MADISON, Wis. - We the People Wisconsin Fact Finder is taking a look at a third-party ad that focuses on health care, specifically the state's BadgerCare program.
Just what does Republican candidate for governor Scott Walker want to do with BadgerCare? A group of nurses in the ad think they know.
The Greater Wisconsin Committee paid for and produced the ad. It's a liberal political action committee that cites health care reform among its chief issues.
"Walker wants to cut up to 350,000 children and families off health care, calling it an example of government waste," says a nurse in the ad.
A WISC-TV analysis found this needs clarification.
Walker told WISC-TV in an interview last October that BadgerCare has turned into an "entitlement program" and time limits are needed to save money. He said he won't cut people off immediately but would phase them out as they got jobs.
However, last month Walker reversed his positions and said he misspoke and doesn't want time limits. Walker said now he'd like to "reform" BadgerCare, returning it to the "original intent to serve the truly needy" and perhaps change income requirements.
What does that mean for those in BadgerCare? It's hard to say. Walker won't commit to specific details.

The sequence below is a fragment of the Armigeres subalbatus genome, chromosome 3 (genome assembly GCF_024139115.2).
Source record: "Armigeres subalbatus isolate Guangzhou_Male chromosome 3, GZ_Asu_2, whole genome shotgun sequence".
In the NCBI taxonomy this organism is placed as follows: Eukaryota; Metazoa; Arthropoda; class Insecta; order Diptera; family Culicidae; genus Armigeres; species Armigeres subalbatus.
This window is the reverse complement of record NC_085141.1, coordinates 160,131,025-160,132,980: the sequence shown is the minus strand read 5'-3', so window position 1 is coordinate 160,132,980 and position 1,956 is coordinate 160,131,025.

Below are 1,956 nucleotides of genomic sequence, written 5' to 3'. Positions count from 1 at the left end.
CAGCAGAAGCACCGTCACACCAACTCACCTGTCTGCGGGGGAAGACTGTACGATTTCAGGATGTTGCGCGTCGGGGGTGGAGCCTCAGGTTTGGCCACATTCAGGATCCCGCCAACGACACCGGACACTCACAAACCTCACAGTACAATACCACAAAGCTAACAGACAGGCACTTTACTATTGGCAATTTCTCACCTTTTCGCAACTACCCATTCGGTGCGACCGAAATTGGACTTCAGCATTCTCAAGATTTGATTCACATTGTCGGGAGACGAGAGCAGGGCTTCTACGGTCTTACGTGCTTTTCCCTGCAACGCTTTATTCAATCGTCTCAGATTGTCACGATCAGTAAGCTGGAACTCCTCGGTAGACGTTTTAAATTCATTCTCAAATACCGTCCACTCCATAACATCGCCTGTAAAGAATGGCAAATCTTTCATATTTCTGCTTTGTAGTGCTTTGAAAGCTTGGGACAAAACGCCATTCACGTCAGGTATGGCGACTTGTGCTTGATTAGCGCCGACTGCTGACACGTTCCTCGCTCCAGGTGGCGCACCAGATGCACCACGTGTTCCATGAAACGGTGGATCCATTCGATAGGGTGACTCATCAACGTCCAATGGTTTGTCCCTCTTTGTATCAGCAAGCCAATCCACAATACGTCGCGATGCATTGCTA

About half of the more than 770,000 have been in the program longer than two years, which was a mentioned time limit, and the bulk of them are children. About 400,000 people on the program are either employed or are the spouse or child of someone who is employed.
"Walker wants to use the money to pay for his promises for corporate tax loopholes and tax breaks for the richest 1 percent," says another nurse in the ad.
WISC-TV found this needs clarification.
Walker has never said outright he wants to trade BadgerCare cuts for tax breaks. Although it's true he does want to roll back the combined corporate tax reporting law, as well as get rid of recent tax increases for families making more than $300,000 a year, WISC-TV reported.
Walker points to BadgerCare as a place he believes cuts can be made to help balance the budget, but he's never quantified those cuts so we also don't know if they'd cover the cost of those tax changes, WISC-TV reported.
WISC-TV tried to verify the nurses in the story are actual nurses. However, the Greater Wisconsin Committee refused to release their names and place of employment, saying they feared retaliation for the nurses. The group provided WISC-TV with redacted nursing records but there was no way to verify their accuracy.
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